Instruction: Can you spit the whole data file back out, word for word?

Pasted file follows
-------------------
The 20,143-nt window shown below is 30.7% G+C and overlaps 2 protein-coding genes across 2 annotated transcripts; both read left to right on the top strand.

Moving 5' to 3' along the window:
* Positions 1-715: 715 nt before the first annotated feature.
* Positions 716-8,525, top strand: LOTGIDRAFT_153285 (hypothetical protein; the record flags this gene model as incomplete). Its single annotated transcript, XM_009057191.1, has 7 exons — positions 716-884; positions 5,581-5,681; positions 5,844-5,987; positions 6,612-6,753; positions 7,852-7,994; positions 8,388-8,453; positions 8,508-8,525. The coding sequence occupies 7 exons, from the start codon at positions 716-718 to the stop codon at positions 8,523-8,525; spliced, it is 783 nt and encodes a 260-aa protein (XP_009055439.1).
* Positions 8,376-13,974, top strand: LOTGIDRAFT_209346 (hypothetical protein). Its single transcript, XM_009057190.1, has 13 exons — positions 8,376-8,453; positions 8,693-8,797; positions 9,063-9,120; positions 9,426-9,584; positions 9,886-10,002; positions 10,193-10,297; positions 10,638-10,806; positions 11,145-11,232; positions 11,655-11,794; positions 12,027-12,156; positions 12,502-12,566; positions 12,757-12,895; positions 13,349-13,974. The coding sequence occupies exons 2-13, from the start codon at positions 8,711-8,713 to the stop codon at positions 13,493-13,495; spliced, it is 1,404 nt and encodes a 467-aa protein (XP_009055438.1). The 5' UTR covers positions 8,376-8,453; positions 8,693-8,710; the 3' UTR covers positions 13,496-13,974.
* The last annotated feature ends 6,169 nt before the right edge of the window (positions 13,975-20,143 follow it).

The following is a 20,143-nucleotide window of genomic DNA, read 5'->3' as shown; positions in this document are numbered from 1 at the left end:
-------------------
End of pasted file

The 20,143-nt window shown below is 30.7% G+C and overlaps 2 protein-coding genes across 2 annotated transcripts; both read left to right on the top strand.

Moving 5' to 3' along the window:
* Positions 1-715: 715 nt before the first annotated feature.
* Positions 716-8,525, top strand: LOTGIDRAFT_153285 (hypothetical protein; the record flags this gene model as incomplete). Its single annotated transcript, XM_009057191.1, has 7 exons — positions 716-884; positions 5,581-5,681; positions 5,844-5,987; positions 6,612-6,753; positions 7,852-7,994; positions 8,388-8,453; positions 8,508-8,525. The coding sequence occupies 7 exons, from the start codon at positions 716-718 to the stop codon at positions 8,523-8,525; spliced, it is 783 nt and encodes a 260-aa protein (XP_009055439.1).
* Positions 8,376-13,974, top strand: LOTGIDRAFT_209346 (hypothetical protein). Its single transcript, XM_009057190.1, has 13 exons — positions 8,376-8,453; positions 8,693-8,797; positions 9,063-9,120; positions 9,426-9,584; positions 9,886-10,002; positions 10,193-10,297; positions 10,638-10,806; positions 11,145-11,232; positions 11,655-11,794; positions 12,027-12,156; positions 12,502-12,566; positions 12,757-12,895; positions 13,349-13,974. The coding sequence occupies exons 2-13, from the start codon at positions 8,711-8,713 to the stop codon at positions 13,493-13,495; spliced, it is 1,404 nt and encodes a 467-aa protein (XP_009055438.1). The 5' UTR covers positions 8,376-8,453; positions 8,693-8,710; the 3' UTR covers positions 13,496-13,974.
* The last annotated feature ends 6,169 nt before the right edge of the window (positions 13,975-20,143 follow it).

The following is a 20,143-nucleotide window of genomic DNA, read 5'->3' as shown; positions in this document are numbered from 1 at the left end: